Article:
It’s important to remember that Iran’s Mullahs are playing a much longer game than we in the West are. Fundamentally secure in their positions of power, they aren’t thinking in terms of the next election cycle; they’re thinking in terms of the next hundred, even thousand years. They’re content to wait for what they want, which is the global triumph of their cruel, hateful brand of Islam, and feel no great rush to make it happen by tomorrow.
With that in mind, what’s more likely; that a set of committed religious fanatics have magically decided to stop hating Western values of individual liberty and separation between religion and the state? Or that they’re willing to don false smiles to get the boot of crippling sanctions off their necks, revive their economy, relieve the domestic pressure on their authoritarian rule, and get ready for their next bout with the Great Satan?
I don’t know. Only time will tell. But I do know that if we’re making the wrong call here, all we’re doing is punting the football of Iran’s nuclear ambitions down the field for another generation to deal with, as so many politicians are wont to do in lieu of actually taking a risk.
I consider myself a man of the left. Not a doctrinaire socialist, not a conventional liberal, but definitely on the side of progress, change, and social justice rather than that of tradition, hierarchy, and deference to established norms and elites.
But I often find myself lamenting the strange, Faustian, and ultimately suicidal pact that quite a few sections of the western left seem to have made with a radical, hateful current of Islamic thought; A strain of thinking, exemplified by Hamas in Gaza and the Mullahs in Iran, that is content to use the unthinking, credulous support of fashionably leftist western kids while it is useful to them, but ultimately wants to destroy the very freedoms that make it possible for those kids to ironically wear pink keffiyehs at peace raves while making out with their gay lovers and quaffing illegal substances like candy. Hamas, ISIS, the Islamic Republic and their ilk have seemingly become edgy, provocative, and hip. The sort of people whose smouldering good looks you can put on the cover of Adbusters.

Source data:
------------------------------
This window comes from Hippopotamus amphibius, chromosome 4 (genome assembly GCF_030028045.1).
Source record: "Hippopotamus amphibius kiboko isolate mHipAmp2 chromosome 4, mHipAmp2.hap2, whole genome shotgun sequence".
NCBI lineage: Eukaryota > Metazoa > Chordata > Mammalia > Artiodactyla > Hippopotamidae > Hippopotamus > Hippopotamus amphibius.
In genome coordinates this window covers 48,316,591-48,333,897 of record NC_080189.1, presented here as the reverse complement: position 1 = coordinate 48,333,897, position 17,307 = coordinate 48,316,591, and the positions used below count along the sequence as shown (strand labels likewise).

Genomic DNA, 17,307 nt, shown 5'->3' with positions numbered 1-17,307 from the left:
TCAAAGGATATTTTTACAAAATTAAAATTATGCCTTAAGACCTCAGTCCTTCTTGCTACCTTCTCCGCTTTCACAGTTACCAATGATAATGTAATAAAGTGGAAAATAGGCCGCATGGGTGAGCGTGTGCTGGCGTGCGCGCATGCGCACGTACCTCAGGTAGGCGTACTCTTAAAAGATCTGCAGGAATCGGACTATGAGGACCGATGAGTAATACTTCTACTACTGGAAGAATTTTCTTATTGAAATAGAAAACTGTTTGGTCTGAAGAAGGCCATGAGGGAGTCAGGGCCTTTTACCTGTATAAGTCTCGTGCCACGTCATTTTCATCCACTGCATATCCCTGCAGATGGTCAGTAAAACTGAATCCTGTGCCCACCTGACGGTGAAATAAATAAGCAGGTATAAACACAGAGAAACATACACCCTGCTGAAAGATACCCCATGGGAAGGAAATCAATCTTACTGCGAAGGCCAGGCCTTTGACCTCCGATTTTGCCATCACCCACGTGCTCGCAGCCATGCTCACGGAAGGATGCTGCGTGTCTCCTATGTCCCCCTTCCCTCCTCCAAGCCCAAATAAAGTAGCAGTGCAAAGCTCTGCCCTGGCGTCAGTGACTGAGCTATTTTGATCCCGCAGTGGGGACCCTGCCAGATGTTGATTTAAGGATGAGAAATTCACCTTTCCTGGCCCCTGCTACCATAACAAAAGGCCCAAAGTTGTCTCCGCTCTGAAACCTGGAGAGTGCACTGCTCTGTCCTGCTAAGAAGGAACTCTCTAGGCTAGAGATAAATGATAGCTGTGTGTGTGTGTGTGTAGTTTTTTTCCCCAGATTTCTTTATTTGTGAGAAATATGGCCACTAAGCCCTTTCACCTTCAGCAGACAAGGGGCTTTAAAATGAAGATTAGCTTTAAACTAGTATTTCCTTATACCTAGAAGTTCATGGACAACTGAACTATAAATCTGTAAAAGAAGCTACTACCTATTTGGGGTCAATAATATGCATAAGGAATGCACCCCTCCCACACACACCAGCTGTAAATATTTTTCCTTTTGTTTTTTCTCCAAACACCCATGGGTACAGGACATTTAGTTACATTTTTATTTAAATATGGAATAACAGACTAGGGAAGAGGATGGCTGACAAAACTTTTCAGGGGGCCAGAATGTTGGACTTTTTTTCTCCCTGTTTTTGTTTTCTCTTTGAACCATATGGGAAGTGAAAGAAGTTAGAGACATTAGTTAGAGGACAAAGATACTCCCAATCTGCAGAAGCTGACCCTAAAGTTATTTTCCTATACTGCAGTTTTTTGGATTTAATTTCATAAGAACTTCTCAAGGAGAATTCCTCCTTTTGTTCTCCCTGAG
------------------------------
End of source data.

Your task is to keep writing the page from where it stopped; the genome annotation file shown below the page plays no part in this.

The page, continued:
But they’re not our friends, nor are they our partners in the war against colonial western imperialism. They’re the vanguard of an ideological tyranny that, were it ever to succeed in its wildest dreams of world domination, would make the old colonial empires of the West look like utopias of brotherly love and tolerance. And Iran is where they first assumed real political power. Try going to a peace rave in Tehran.
The members of Queers Against Israeli Apartheid, to name just one organizational example of the strange psychosis gripping the western left, would have been among the first to hang from cranes had they the bad fortune to have formed in pre-1979 Tehran.
Yet the truth is that most of us are not ideological zealots bent on ordering other people’s lives for them. Most of us, no matter where in the world we come from, are capable of treating other people as individuals, entitled to basic human decency, and not as products of our complicated cultures and pasts. There is hope for peace, and hope for a better world. A bunch of old men in Switzerland, however, do not represent that hope. And we shouldn’t pretend they do.
It was probably best said by the aforementioned Marjane Satrapi, so I’ll leave you with a thought from her.